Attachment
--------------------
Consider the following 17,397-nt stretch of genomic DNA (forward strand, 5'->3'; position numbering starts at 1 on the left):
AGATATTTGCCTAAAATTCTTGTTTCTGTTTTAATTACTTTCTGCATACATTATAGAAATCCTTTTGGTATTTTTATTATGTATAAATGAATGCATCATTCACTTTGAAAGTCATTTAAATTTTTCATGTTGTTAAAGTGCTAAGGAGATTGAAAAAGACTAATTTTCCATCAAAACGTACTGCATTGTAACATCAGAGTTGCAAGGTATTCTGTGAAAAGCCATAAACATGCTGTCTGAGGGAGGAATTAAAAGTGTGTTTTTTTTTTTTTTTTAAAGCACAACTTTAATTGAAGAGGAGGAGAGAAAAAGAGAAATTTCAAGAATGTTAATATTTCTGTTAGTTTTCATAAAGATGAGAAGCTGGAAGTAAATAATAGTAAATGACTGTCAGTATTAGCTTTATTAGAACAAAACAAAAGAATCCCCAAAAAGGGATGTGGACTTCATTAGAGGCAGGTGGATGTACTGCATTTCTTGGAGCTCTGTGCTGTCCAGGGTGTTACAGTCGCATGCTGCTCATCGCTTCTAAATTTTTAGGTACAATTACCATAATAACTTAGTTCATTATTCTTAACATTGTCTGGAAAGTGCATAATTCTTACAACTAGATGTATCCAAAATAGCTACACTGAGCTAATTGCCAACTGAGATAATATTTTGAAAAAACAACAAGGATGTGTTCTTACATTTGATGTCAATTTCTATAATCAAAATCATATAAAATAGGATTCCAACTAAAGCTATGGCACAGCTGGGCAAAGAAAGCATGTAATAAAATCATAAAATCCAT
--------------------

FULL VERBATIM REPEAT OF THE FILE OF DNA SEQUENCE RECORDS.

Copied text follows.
Consider the following 17,397-nt stretch of genomic DNA (forward strand, 5'->3'; position numbering starts at 1 on the left):
AGATATTTGCCTAAAATTCTTGTTTCTGTTTTAATTACTTTCTGCATACATTATAGAAATCCTTTTGGTATTTTTATTATGTATAAATGAATGCATCATTCACTTTGAAAGTCATTTAAATTTTTCATGTTGTTAAAGTGCTAAGGAGATTGAAAAAGACTAATTTTCCATCAAAACGTACTGCATTGTAACATCAGAGTTGCAAGGTATTCTGTGAAAAGCCATAAACATGCTGTCTGAGGGAGGAATTAAAAGTGTGTTTTTTTTTTTTTTTTAAAGCACAACTTTAATTGAAGAGGAGGAGAGAAAAAGAGAAATTTCAAGAATGTTAATATTTCTGTTAGTTTTCATAAAGATGAGAAGCTGGAAGTAAATAATAGTAAATGACTGTCAGTATTAGCTTTATTAGAACAAAACAAAAGAATCCCCAAAAAGGGATGTGGACTTCATTAGAGGCAGGTGGATGTACTGCATTTCTTGGAGCTCTGTGCTGTCCAGGGTGTTACAGTCGCATGCTGCTCATCGCTTCTAAATTTTTAGGTACAATTACCATAATAACTTAGTTCATTATTCTTAACATTGTCTGGAAAGTGCATAATTCTTACAACTAGATGTATCCAAAATAGCTACACTGAGCTAATTGCCAACTGAGATAATATTTTGAAAAAACAACAAGGATGTGTTCTTACATTTGATGTCAATTTCTATAATCAAAATCATATAAAATAGGATTCCAACTAAAGCTATGGCACAGCTGGGCAAAGAAAGCATGTAATAAAATCATAAAATCCAT